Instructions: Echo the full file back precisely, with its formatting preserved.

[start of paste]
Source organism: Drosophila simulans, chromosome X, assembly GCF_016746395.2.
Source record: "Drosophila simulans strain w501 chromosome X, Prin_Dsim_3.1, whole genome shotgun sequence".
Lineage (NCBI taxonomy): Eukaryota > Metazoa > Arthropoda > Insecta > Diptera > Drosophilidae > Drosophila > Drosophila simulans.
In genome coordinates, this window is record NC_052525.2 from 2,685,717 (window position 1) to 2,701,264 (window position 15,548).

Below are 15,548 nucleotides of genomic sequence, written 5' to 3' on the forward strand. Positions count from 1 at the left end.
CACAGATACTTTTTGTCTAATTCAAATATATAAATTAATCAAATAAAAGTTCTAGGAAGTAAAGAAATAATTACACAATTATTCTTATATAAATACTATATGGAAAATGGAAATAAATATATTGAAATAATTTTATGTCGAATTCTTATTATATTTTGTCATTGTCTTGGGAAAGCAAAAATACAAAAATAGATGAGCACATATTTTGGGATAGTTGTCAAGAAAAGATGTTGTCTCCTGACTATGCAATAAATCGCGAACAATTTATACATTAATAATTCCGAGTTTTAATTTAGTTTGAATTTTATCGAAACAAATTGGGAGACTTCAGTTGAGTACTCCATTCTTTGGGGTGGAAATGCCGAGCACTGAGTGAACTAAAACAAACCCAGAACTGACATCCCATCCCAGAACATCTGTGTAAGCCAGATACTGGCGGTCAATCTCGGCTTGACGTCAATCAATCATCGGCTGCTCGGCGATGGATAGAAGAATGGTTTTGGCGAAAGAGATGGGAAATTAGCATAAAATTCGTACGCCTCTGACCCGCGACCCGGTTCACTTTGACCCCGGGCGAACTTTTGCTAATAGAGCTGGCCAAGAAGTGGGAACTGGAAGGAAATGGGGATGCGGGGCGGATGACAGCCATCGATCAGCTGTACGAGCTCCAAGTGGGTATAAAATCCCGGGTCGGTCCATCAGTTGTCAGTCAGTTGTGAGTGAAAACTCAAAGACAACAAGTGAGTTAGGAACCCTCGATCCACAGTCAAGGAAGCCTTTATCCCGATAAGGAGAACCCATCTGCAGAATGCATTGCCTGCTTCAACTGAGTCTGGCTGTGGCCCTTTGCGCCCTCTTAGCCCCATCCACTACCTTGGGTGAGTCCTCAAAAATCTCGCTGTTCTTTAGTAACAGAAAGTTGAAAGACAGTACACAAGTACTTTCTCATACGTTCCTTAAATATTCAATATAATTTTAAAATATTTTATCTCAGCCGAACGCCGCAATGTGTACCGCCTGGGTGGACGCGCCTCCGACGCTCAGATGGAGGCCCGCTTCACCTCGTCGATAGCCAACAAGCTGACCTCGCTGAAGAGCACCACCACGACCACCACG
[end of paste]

Source organism: Drosophila simulans, chromosome X, assembly GCF_016746395.2.
Source record: "Drosophila simulans strain w501 chromosome X, Prin_Dsim_3.1, whole genome shotgun sequence".
Lineage (NCBI taxonomy): Eukaryota > Metazoa > Arthropoda > Insecta > Diptera > Drosophilidae > Drosophila > Drosophila simulans.
In genome coordinates, this window is record NC_052525.2 from 2,685,717 (window position 1) to 2,701,264 (window position 15,548).

Below are 15,548 nucleotides of genomic sequence, written 5' to 3' on the forward strand. Positions count from 1 at the left end.
CACAGATACTTTTTGTCTAATTCAAATATATAAATTAATCAAATAAAAGTTCTAGGAAGTAAAGAAATAATTACACAATTATTCTTATATAAATACTATATGGAAAATGGAAATAAATATATTGAAATAATTTTATGTCGAATTCTTATTATATTTTGTCATTGTCTTGGGAAAGCAAAAATACAAAAATAGATGAGCACATATTTTGGGATAGTTGTCAAGAAAAGATGTTGTCTCCTGACTATGCAATAAATCGCGAACAATTTATACATTAATAATTCCGAGTTTTAATTTAGTTTGAATTTTATCGAAACAAATTGGGAGACTTCAGTTGAGTACTCCATTCTTTGGGGTGGAAATGCCGAGCACTGAGTGAACTAAAACAAACCCAGAACTGACATCCCATCCCAGAACATCTGTGTAAGCCAGATACTGGCGGTCAATCTCGGCTTGACGTCAATCAATCATCGGCTGCTCGGCGATGGATAGAAGAATGGTTTTGGCGAAAGAGATGGGAAATTAGCATAAAATTCGTACGCCTCTGACCCGCGACCCGGTTCACTTTGACCCCGGGCGAACTTTTGCTAATAGAGCTGGCCAAGAAGTGGGAACTGGAAGGAAATGGGGATGCGGGGCGGATGACAGCCATCGATCAGCTGTACGAGCTCCAAGTGGGTATAAAATCCCGGGTCGGTCCATCAGTTGTCAGTCAGTTGTGAGTGAAAACTCAAAGACAACAAGTGAGTTAGGAACCCTCGATCCACAGTCAAGGAAGCCTTTATCCCGATAAGGAGAACCCATCTGCAGAATGCATTGCCTGCTTCAACTGAGTCTGGCTGTGGCCCTTTGCGCCCTCTTAGCCCCATCCACTACCTTGGGTGAGTCCTCAAAAATCTCGCTGTTCTTTAGTAACAGAAAGTTGAAAGACAGTACACAAGTACTTTCTCATACGTTCCTTAAATATTCAATATAATTTTAAAATATTTTATCTCAGCCGAACGCCGCAATGTGTACCGCCTGGGTGGACGCGCCTCCGACGCTCAGATGGAGGCCCGCTTCACCTCGTCGATAGCCAACAAGCTGACCTCGCTGAAGAGCACCACCACGACCACCACG